• Thoughts of death or suicide. People with depression may focus on or talk about their own death or of committing suicide. This symptom, called ideation, is something that needs to be watched closely. If you notice this symptom, it may be time to seek help on the depressed person’s behalf.
• Self-harm or suicide attempts. Any attempt at self-harm or suicide is an emergency situation. Contacting 9-1-1 or a suicide prevention hotline is vital if you see either or both of these two symptoms.
• Nondescript or localized pain or discomfort. These can include digestive issues (nausea or cramping), headaches, weakness, or body aches. If they are a symptom of depression, they may not have a physical cause.
• Substance use and “self-medicating.” The excessive use of alcohol or prescription or illicit drugs may be a temporary means of coping with depression, but it is not an effective form of relief.
How to Help a Friend or Family Member With Depression
A 2011 study published through the National Institutes of Health (NIH) measured the perceived advantages and drawbacks when a person dealing with depression turns to family or friends. When the person turned to has an understanding of what depression is, the toll it can take, and the resources that are out there, the depressed person is far likelier to seek help.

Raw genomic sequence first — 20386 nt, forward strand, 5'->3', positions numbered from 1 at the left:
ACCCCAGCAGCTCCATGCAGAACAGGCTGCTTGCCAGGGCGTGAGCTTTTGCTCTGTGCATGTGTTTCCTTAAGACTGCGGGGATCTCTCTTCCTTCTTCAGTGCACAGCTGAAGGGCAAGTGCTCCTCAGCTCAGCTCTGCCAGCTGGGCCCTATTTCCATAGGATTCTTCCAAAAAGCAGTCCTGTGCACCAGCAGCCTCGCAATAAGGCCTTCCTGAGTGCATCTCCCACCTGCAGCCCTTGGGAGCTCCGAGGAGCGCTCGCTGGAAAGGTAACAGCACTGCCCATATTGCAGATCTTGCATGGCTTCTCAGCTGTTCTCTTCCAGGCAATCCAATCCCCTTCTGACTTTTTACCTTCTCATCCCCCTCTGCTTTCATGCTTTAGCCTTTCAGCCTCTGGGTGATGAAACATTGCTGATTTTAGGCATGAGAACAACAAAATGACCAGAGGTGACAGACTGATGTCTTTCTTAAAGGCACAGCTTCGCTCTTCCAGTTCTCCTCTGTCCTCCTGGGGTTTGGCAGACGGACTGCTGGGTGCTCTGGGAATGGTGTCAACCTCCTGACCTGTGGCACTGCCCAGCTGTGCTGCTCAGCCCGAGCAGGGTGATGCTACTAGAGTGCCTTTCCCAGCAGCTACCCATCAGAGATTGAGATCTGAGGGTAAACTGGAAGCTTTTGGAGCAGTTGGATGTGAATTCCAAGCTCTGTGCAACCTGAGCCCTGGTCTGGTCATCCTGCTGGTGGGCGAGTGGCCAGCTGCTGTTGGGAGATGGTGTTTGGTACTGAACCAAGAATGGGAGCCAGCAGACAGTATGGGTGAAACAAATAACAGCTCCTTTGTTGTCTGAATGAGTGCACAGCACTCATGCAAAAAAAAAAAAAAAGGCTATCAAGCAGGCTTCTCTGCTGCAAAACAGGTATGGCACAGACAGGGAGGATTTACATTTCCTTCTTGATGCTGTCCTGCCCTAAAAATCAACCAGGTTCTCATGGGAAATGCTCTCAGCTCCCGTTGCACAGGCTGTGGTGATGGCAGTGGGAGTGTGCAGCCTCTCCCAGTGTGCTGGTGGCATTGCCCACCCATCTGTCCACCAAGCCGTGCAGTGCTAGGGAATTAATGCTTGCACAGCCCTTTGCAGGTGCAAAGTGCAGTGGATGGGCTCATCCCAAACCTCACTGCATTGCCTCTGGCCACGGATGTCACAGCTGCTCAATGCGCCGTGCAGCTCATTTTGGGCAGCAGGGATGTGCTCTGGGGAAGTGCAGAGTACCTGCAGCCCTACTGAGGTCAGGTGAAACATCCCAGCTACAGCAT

The Mayo Clinic pinpoints five key ways in which a friend or family member of someone with depression can help.
Talk to the Person About Depression, Its Effects, and Its Treatment
Your concerns will only be heard if you speak up about them. Be open and honest about why you are worried. Mention the changes you have observed in the person. This is a crucial period when sincere and non-judgmental speech is vital. Also, remember that talking involves listening to and validating the other person’s thoughts.
Seek the Help of Mental Health Professionals
You will be best prepared for the conversation if you have the right evidence and approach. This is why consulting with a psychiatrist, psychologist, counselor, social worker, therapist, or suicide prevention expert can be a good step to take prior to having that talk. These professionals can also give you a summary of treatment courses and other resources your loved one may need.
Talk in a Safe Environment
Depression often makes people feel hopeless or even desperate. For the protection of your loved one, make sure the environment is safe and far away from guns, sharp objects, or medications that could be used in self-harm or suicide. While it is important to keep your loved one safe, you should not automatically assume someone is considering self-harm. What your loved one needs is to be listened to without judgment or preconceived notions.
Hope for the Best, and Always Be Prepared